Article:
A jury in New Orleans has found Dell Inc. liable for $12.8 million in damages over unfair competition and conspiracy claims in a lawsuit involving the city’s problematic crime camera surveillance program.
Southern Electronics Supply Inc. and Active Solutions LLC had sought $3.6 billion in punitive damages from Dell, but the jury rejected those claims as well as allegations their camera system was ripped off by former city technology chief Greg Meffert and others.
Plaintiffs’ attorney Gladstone Jones said no one was completely happy with the verdict.
“They’re in a conspiracy, and we didn’t get as much money as we wanted,” Jones said.
Plaintiffs’ attorney James Garner said they would review appeal options and planned to seek attorneys’ fees that, with interest, would push the judgment against Dell over $20 million.
Dell attorney Phillip Wittmann said there was no immediate decision about whether to appeal.
The plaintiffs said Meffert and others tied to city government plotted with Dell to steal the surveillance system they’d developed. They claimed the market – particularly in a post-9/11 world – could be worth millions, if not billions, of dollars.
Defense attorneys characterized Southern and Active as losers in a competitive environment whose own pricing and pace of work cost them city business. They also suggested the local companies were going after Dell because of its relatively deep pockets. (Dell posted $61.1 billion in revenue in 2008.)
Jurors began deliberating nearly a week ago after more than a month of testimony. The most sensational testimony from Meffert and Chris Drake, a project manager for the program while working for then-city vendor Imagine Software.
Imagine was run by Mark St. Pierre, who went on to form NetMethods and Veracent. The plaintiffs claimed NetMethods was created to compete with them shortly after Southern signed its contract with the city in the summer of 2004. Meffert acknowledged working as a consultant for NetMethods while at City Hall.
But he testified his work with the technology firm was meant to offset the cut in pay he took in leaving the private sector for government work after Mayor Ray Nagin took office in 2002.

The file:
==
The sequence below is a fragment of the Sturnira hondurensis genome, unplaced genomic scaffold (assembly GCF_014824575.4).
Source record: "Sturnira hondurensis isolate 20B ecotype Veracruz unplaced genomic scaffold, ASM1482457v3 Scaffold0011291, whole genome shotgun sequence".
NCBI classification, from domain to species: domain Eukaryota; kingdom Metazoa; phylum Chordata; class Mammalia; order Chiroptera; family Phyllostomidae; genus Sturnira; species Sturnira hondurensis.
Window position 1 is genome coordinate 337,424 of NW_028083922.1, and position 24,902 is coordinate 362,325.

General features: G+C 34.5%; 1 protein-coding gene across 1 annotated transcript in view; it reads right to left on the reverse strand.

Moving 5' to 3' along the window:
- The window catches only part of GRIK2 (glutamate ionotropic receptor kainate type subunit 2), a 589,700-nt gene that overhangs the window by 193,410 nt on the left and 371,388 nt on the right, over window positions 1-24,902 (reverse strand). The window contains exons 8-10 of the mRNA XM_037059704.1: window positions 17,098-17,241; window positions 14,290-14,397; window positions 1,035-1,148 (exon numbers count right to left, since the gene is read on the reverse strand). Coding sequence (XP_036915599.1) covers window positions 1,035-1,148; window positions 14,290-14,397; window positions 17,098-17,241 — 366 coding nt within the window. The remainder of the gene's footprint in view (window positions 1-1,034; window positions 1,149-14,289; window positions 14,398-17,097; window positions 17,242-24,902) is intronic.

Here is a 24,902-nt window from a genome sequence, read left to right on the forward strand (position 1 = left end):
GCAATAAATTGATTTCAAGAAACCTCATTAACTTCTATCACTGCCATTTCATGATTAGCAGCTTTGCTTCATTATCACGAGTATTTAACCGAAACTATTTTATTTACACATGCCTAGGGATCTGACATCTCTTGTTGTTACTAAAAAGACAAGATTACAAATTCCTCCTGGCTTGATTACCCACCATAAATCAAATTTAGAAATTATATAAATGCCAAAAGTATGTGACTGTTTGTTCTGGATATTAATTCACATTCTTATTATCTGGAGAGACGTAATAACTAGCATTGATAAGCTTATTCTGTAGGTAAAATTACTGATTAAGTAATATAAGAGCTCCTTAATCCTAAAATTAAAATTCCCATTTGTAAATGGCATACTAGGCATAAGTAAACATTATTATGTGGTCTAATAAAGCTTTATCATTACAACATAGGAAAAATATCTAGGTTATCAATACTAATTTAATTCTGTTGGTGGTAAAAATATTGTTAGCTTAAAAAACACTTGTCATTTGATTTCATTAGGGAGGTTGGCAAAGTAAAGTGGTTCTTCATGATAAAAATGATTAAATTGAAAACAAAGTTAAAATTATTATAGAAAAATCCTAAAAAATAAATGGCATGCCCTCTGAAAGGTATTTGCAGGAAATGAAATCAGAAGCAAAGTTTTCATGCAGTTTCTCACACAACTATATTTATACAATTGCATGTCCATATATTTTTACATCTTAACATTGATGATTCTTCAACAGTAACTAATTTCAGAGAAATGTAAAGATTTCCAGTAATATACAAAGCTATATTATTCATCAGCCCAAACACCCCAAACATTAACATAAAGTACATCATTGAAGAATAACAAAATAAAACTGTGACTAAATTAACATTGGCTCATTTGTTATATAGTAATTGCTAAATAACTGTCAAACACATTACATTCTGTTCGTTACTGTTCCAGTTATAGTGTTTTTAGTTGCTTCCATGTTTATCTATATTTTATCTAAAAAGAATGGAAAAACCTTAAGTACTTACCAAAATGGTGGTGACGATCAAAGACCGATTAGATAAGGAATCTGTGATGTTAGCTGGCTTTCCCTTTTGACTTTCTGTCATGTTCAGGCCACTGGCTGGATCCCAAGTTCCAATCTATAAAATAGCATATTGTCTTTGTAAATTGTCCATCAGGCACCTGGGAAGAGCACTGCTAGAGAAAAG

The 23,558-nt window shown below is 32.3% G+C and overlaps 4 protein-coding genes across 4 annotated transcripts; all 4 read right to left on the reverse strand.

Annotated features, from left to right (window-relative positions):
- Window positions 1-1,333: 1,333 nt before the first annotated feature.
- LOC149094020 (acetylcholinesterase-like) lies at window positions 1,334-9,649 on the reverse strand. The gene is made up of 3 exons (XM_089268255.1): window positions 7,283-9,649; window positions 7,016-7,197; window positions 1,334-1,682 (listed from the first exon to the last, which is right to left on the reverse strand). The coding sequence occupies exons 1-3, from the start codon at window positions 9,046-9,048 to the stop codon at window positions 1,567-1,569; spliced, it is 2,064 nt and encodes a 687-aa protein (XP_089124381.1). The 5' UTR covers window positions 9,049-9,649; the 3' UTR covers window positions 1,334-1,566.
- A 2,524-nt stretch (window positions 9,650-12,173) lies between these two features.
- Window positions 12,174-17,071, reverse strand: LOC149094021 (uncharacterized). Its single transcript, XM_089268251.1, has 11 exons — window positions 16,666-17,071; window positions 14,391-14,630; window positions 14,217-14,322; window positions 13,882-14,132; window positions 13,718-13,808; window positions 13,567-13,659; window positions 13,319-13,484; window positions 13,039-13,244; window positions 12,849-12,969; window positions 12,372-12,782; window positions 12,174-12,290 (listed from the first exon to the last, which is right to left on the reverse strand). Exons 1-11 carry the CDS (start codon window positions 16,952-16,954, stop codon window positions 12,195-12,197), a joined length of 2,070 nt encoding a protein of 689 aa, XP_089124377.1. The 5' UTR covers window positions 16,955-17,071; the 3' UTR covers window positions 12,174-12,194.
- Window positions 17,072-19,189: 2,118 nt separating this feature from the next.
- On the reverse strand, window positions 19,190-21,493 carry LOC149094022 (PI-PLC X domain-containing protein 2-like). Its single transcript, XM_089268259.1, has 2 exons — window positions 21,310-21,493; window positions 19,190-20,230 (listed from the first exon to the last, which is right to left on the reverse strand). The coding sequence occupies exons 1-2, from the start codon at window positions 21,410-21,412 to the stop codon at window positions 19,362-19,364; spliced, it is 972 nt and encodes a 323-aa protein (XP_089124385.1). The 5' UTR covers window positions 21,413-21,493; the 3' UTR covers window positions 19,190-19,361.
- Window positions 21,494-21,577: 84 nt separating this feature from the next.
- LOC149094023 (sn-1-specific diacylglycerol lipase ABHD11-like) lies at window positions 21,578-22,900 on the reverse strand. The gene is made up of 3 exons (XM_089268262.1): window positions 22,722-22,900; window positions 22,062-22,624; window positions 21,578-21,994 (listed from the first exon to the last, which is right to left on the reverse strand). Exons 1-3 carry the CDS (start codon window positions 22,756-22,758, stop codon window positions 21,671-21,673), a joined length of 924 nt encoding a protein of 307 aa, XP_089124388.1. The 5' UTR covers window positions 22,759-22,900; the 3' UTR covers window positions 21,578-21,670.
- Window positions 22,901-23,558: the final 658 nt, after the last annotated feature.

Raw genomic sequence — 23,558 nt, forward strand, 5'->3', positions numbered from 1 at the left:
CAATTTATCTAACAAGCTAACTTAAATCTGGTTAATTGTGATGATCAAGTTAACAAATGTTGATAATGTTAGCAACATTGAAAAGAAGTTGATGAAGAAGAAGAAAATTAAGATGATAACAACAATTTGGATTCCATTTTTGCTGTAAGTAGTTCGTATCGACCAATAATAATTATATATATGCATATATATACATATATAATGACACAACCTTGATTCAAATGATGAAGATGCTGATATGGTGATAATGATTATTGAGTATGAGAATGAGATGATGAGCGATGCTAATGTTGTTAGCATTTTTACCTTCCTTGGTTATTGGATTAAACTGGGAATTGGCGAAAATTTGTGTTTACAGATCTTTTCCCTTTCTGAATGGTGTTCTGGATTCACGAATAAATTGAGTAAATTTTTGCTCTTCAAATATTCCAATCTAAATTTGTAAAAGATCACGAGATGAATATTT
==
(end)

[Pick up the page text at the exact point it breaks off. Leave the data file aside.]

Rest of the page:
Nagin, early in his first term, announced plans for a citywide surveillance system to help curb violent crime. But it has never lived up to the lofty expectations he once had for it. It’s a fraction of the size initially envisioned and has become known more for its costs and contract problems than for catching criminals.
Meffert said he ordered a “handful” of cameras from Dell before leaving City Hall in July 2006. He said, by that time, the plaintiffs had refused to sell him more cameras over a pay dispute. According to a city inspector general’s report, Veracent installed cameras the city purchased from Dell.
The jury assigned Dell the greatest percentage of fault – 35 percent – among seven parties or choices in awarding $10 million in damages for unfair trade.
The jury also awarded $2.8 million from Dell, finding the companies relied to their detriment on promises by Dell to go into business together. It awarded another $3.5 million in damages for contract interference, assigning blame to Meffert, Imagine and Southern and Active.
Smith said it wasn’t clear whether Meffert would have to pay in part because the jury ascribed less than 50 percent of the blame to him.
Judge Rosemary Ledet was expected to decide that and whether the city breached its contract with Southern.
There is a federal criminal investigation into the city’s technology office and the crime camera contracts. Smith has said Meffert is a target of that probe, but based on the jury’s findings, he said he doesn’t see a “fair basis” for criminal action against Meffert.
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